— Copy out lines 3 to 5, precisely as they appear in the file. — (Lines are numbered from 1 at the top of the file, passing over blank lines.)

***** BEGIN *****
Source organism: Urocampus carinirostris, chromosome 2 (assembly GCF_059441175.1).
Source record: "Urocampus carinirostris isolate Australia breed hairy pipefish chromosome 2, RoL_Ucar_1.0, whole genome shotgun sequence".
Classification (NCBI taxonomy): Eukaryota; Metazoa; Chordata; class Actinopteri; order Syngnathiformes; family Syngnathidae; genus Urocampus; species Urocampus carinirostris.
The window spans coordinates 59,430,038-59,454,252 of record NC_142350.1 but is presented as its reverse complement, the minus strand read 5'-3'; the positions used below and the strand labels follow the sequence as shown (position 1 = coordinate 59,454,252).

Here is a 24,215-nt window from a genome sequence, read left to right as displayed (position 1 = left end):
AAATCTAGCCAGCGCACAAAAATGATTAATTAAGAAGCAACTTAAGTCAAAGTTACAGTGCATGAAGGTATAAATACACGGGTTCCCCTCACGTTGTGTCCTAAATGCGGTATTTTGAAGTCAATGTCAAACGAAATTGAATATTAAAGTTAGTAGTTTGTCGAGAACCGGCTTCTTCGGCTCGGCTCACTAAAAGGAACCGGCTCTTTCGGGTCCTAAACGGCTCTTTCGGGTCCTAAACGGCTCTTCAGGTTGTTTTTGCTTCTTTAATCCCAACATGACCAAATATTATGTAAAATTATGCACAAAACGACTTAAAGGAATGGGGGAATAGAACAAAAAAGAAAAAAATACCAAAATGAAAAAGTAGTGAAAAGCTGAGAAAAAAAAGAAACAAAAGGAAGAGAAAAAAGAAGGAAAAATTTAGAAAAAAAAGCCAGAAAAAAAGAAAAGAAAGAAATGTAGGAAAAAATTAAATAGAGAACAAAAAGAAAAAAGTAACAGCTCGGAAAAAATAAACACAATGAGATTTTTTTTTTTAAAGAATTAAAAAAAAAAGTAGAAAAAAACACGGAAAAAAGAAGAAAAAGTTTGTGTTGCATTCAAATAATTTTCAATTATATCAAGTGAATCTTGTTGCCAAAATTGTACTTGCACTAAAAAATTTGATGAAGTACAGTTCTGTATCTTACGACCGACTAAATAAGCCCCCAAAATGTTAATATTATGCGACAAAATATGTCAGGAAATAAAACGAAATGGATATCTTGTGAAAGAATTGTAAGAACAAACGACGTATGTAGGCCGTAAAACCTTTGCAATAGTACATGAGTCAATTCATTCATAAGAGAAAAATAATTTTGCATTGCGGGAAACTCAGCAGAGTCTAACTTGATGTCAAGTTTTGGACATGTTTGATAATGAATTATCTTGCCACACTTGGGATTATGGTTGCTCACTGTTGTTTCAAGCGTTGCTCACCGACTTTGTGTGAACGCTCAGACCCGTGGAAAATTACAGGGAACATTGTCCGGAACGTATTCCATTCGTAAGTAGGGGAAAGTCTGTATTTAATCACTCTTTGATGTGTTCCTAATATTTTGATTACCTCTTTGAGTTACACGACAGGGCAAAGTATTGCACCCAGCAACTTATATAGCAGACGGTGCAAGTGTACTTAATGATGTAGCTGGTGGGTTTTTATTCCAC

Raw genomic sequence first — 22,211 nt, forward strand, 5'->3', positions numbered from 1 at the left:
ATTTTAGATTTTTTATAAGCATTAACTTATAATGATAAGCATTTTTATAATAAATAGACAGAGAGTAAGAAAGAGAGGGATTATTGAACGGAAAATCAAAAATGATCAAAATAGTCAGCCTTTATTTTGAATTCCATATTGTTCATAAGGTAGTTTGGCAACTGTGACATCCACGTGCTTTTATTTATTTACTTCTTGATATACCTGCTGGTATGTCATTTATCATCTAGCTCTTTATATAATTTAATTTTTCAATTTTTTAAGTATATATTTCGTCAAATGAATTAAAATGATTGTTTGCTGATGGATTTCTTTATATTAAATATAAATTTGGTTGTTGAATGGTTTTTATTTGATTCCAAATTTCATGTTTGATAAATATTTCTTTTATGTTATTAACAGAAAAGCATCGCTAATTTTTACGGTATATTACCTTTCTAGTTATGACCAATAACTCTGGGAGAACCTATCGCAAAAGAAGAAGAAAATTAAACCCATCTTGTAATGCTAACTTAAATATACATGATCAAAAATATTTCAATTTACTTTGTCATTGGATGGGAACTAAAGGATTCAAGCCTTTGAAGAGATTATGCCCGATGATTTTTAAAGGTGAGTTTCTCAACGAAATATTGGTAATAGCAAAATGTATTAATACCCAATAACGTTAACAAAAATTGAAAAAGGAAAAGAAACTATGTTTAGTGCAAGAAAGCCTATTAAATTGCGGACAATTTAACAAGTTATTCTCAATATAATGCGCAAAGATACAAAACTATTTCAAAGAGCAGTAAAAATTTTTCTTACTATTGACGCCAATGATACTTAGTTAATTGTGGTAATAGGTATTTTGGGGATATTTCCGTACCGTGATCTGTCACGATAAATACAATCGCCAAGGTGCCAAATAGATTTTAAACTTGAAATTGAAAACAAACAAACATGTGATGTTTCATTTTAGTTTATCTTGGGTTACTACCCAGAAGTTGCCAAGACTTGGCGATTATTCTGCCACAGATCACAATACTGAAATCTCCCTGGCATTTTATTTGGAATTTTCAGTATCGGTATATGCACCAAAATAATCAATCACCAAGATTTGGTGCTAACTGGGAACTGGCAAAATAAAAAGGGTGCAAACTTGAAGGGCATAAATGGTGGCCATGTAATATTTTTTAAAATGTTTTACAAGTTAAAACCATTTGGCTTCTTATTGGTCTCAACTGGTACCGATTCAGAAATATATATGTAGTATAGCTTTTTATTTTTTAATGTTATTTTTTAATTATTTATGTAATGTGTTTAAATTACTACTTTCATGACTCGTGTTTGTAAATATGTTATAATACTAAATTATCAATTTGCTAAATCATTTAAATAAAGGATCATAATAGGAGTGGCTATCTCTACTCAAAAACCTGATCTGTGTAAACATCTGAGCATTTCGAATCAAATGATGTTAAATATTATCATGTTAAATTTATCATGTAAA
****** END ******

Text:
Classification (NCBI taxonomy): Eukaryota; Metazoa; Chordata; class Actinopteri; order Syngnathiformes; family Syngnathidae; genus Urocampus; species Urocampus carinirostris.
The window spans coordinates 59,430,038-59,454,252 of record NC_142350.1 but is presented as its reverse complement, the minus strand read 5'-3'; the positions used below and the strand labels follow the sequence as shown (position 1 = coordinate 59,454,252).

Here is a 24,215-nt window from a genome sequence, read left to right as displayed (position 1 = left end):